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I surmise that fully duplicating ARK INVEST's ETFs may violate intellectual property law, so I utilise 'mimick' instead. ARK's website exhibits each of their ETFs' portfolios. So why haven't other ETFs providers undercut them, at a lower MER?

ARK, and its CEO Catherine Wood, is popular on Reddit and on CNBC.

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    $\begingroup$ (-1) This question lacks context. What is "ARK INVEST's ETFs 100%"? Could you please explain that instead of writing about the popularity of CEO Catherine Wood? (which seems irrelevant to your question) Also why do you think people would want to undercut this? There are a lot of cases when undercutting an offer is not profitable, e.g., I do not undercut most offers on Amazon. $\endgroup$ – Giskard Oct 3 '20 at 6:05
  • $\begingroup$ @Giskard Sorry. I emended "ARK INVEST's ETFs 100%" now. I meant replicating ARK INVEST's ETFs completely or 100%. "Also why do you think people would want to undercut this?" Because then Vanguard or iShares can profit off former purchases of ARK's ETFs? $\endgroup$ – NNOX Apps Oct 3 '20 at 6:10
  • $\begingroup$ So basically your question is, if one company is making money on an ETF, why do other companies not offer the exact same ETF, perhaps at a lower price? $\endgroup$ – Giskard Oct 3 '20 at 7:10
  • $\begingroup$ The premise seems to be that having the fund holdings is extremely useful. In reality, having the portfolio listing offers a fund manager only a small amount of useful information. Most popular ETF’s track indices, and if you pay the index company the licensing fee, you get the index composition. There’s still a lot more work to do in managing the fund after that point. $\endgroup$ – Brian Romanchuk Oct 3 '20 at 12:42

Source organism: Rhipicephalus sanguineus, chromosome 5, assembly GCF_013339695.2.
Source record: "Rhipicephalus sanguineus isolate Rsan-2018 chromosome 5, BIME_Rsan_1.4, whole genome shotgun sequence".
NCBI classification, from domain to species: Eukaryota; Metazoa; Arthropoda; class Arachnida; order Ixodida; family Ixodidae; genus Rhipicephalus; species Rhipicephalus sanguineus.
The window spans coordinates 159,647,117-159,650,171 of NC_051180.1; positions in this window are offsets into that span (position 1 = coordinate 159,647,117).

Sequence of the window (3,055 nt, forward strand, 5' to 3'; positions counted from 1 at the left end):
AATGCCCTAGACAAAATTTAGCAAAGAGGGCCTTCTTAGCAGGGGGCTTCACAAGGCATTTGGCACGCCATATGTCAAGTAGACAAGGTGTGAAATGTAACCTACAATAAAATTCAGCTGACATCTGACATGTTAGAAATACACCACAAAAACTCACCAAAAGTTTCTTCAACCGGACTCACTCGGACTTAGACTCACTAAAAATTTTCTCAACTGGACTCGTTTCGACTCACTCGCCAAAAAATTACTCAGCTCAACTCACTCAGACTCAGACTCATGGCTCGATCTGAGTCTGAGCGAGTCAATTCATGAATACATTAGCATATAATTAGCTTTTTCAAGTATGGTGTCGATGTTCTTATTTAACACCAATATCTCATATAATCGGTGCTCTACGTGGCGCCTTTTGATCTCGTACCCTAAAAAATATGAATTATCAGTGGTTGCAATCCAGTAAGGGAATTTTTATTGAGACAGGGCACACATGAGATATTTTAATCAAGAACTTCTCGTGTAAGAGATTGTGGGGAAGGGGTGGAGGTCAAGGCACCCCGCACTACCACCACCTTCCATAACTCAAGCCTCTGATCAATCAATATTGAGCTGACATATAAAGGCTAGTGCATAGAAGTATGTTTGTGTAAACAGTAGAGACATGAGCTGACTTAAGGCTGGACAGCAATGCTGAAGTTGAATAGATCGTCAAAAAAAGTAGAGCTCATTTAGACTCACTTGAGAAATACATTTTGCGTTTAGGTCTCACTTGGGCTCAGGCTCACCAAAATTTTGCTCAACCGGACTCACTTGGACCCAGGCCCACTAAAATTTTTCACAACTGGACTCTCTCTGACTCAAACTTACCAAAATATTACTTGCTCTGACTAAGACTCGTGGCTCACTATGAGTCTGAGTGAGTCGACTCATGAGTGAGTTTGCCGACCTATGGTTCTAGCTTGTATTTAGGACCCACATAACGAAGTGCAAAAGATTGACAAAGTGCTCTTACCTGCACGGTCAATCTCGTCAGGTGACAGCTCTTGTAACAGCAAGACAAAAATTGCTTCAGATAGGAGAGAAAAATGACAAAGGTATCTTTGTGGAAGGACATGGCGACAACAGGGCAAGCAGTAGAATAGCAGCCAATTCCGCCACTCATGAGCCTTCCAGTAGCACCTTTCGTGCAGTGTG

• $\begingroup$ Another issue: it’s hard to market a fund whose marketing materials consists of “we are going to mirror the holdings of another fund.” What happens if that other fund stops publishing its holdings? I think you need to explain a bit further how this “mirroring” is supposed to work. $\endgroup$ – Brian Romanchuk Oct 3 '20 at 13:23
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I will try to discuss this without veering too far into opinions.

Firstly, it is entirely possible for investors to copy a portfolio that has its holdings public. Anecdotally, I’ve heard of retail investors doing exactly that. However, the question is whether another fund could market itself using that strategy.

  • Saying that “we want to copy another fund’s holdings” seems awkward. Your fund would have obvious implementation risks. If the other fund hides its holdings, and then what do you do? That represents massive implementation risk, and I doubt that any competent institutional investor would touch such a fund, even if we put aside legal risks (and fair play issues). Meanwhile, it doesn’t sound like it would make great advertising copy.
  • Just tracking holdings is not trivial. It takes some expertise just to track an index, where the holding weighting change in a somewhat predictable fashion.
  • If the fund is an active fund, you normally market it on the basis of your firm’s expertise to beat an index (or offer absolute returns, or whatever). Even if you just reverse-engineered somebody else’s strategy, you would market it as your own active strategy that is better than competitors’ strategies.
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